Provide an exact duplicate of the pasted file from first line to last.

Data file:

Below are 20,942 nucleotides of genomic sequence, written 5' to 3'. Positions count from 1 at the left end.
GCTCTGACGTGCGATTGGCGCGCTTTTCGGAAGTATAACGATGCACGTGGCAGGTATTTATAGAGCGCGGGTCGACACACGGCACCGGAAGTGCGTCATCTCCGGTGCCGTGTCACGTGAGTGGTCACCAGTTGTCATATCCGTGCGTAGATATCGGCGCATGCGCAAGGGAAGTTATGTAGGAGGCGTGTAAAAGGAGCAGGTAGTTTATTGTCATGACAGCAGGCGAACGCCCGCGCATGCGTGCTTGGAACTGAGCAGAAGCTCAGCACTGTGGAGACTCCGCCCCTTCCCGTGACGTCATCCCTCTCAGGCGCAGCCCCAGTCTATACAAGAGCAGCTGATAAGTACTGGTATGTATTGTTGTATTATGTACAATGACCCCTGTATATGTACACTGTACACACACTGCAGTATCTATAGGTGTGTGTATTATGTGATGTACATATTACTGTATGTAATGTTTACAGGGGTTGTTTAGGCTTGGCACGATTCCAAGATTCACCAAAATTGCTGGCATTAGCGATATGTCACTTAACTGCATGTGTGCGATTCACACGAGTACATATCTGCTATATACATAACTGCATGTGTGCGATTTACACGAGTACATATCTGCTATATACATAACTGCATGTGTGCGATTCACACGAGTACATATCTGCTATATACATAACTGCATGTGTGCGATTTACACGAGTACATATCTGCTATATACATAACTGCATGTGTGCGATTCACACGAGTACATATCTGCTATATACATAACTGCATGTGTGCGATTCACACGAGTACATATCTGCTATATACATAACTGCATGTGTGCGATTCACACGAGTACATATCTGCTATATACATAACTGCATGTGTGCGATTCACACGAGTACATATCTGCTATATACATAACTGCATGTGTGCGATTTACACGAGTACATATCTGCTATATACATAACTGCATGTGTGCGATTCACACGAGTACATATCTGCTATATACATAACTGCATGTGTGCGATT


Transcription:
Below are 20,942 nucleotides of genomic sequence, written 5' to 3'. Positions count from 1 at the left end.
GCTCTGACGTGCGATTGGCGCGCTTTTCGGAAGTATAACGATGCACGTGGCAGGTATTTATAGAGCGCGGGTCGACACACGGCACCGGAAGTGCGTCATCTCCGGTGCCGTGTCACGTGAGTGGTCACCAGTTGTCATATCCGTGCGTAGATATCGGCGCATGCGCAAGGGAAGTTATGTAGGAGGCGTGTAAAAGGAGCAGGTAGTTTATTGTCATGACAGCAGGCGAACGCCCGCGCATGCGTGCTTGGAACTGAGCAGAAGCTCAGCACTGTGGAGACTCCGCCCCTTCCCGTGACGTCATCCCTCTCAGGCGCAGCCCCAGTCTATACAAGAGCAGCTGATAAGTACTGGTATGTATTGTTGTATTATGTACAATGACCCCTGTATATGTACACTGTACACACACTGCAGTATCTATAGGTGTGTGTATTATGTGATGTACATATTACTGTATGTAATGTTTACAGGGGTTGTTTAGGCTTGGCACGATTCCAAGATTCACCAAAATTGCTGGCATTAGCGATATGTCACTTAACTGCATGTGTGCGATTCACACGAGTACATATCTGCTATATACATAACTGCATGTGTGCGATTTACACGAGTACATATCTGCTATATACATAACTGCATGTGTGCGATTCACACGAGTACATATCTGCTATATACATAACTGCATGTGTGCGATTTACACGAGTACATATCTGCTATATACATAACTGCATGTGTGCGATTCACACGAGTACATATCTGCTATATACATAACTGCATGTGTGCGATTCACACGAGTACATATCTGCTATATACATAACTGCATGTGTGCGATTCACACGAGTACATATCTGCTATATACATAACTGCATGTGTGCGATTCACACGAGTACATATCTGCTATATACATAACTGCATGTGTGCGATTTACACGAGTACATATCTGCTATATACATAACTGCATGTGTGCGATTCACACGAGTACATATCTGCTATATACATAACTGCATGTGTGCGATT